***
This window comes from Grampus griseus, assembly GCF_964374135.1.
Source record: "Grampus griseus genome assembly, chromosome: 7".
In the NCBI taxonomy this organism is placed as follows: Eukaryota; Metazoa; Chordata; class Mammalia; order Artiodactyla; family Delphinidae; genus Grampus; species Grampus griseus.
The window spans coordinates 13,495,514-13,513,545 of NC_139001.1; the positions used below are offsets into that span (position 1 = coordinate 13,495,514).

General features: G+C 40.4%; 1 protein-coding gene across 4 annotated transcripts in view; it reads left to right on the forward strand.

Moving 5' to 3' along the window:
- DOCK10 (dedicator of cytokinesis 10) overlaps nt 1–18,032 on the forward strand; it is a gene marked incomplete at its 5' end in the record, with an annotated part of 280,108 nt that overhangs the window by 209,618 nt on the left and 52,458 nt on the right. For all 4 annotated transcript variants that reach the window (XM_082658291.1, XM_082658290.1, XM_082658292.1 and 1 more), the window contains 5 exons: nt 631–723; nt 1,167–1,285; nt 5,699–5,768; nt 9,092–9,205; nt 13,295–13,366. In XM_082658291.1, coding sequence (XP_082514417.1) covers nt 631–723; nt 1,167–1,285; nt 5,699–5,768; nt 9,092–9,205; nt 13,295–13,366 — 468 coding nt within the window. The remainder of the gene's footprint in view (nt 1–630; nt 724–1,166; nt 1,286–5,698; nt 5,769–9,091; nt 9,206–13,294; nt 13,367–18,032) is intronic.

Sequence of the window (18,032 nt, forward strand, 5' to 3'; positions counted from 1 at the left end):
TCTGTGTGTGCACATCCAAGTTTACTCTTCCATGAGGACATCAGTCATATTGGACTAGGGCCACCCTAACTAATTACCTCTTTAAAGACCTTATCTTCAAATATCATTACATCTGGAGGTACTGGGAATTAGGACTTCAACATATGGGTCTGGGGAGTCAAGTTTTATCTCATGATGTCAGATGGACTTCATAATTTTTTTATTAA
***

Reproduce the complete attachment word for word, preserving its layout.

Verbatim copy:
This window comes from Grampus griseus, assembly GCF_964374135.1.
Source record: "Grampus griseus genome assembly, chromosome: 7".
In the NCBI taxonomy this organism is placed as follows: Eukaryota; Metazoa; Chordata; class Mammalia; order Artiodactyla; family Delphinidae; genus Grampus; species Grampus griseus.
The window spans coordinates 13,495,514-13,513,545 of NC_139001.1; the positions used below are offsets into that span (position 1 = coordinate 13,495,514).

General features: G+C 40.4%; 1 protein-coding gene across 4 annotated transcripts in view; it reads left to right on the forward strand.

Moving 5' to 3' along the window:
- DOCK10 (dedicator of cytokinesis 10) overlaps nt 1–18,032 on the forward strand; it is a gene marked incomplete at its 5' end in the record, with an annotated part of 280,108 nt that overhangs the window by 209,618 nt on the left and 52,458 nt on the right. For all 4 annotated transcript variants that reach the window (XM_082658291.1, XM_082658290.1, XM_082658292.1 and 1 more), the window contains 5 exons: nt 631–723; nt 1,167–1,285; nt 5,699–5,768; nt 9,092–9,205; nt 13,295–13,366. In XM_082658291.1, coding sequence (XP_082514417.1) covers nt 631–723; nt 1,167–1,285; nt 5,699–5,768; nt 9,092–9,205; nt 13,295–13,366 — 468 coding nt within the window. The remainder of the gene's footprint in view (nt 1–630; nt 724–1,166; nt 1,286–5,698; nt 5,769–9,091; nt 9,206–13,294; nt 13,367–18,032) is intronic.

Sequence of the window (18,032 nt, forward strand, 5' to 3'; positions counted from 1 at the left end):
TCTGTGTGTGCACATCCAAGTTTACTCTTCCATGAGGACATCAGTCATATTGGACTAGGGCCACCCTAACTAATTACCTCTTTAAAGACCTTATCTTCAAATATCATTACATCTGGAGGTACTGGGAATTAGGACTTCAACATATGGGTCTGGGGAGTCAAGTTTTATCTCATGATGTCAGATGGACTTCATAATTTTTTTATTAA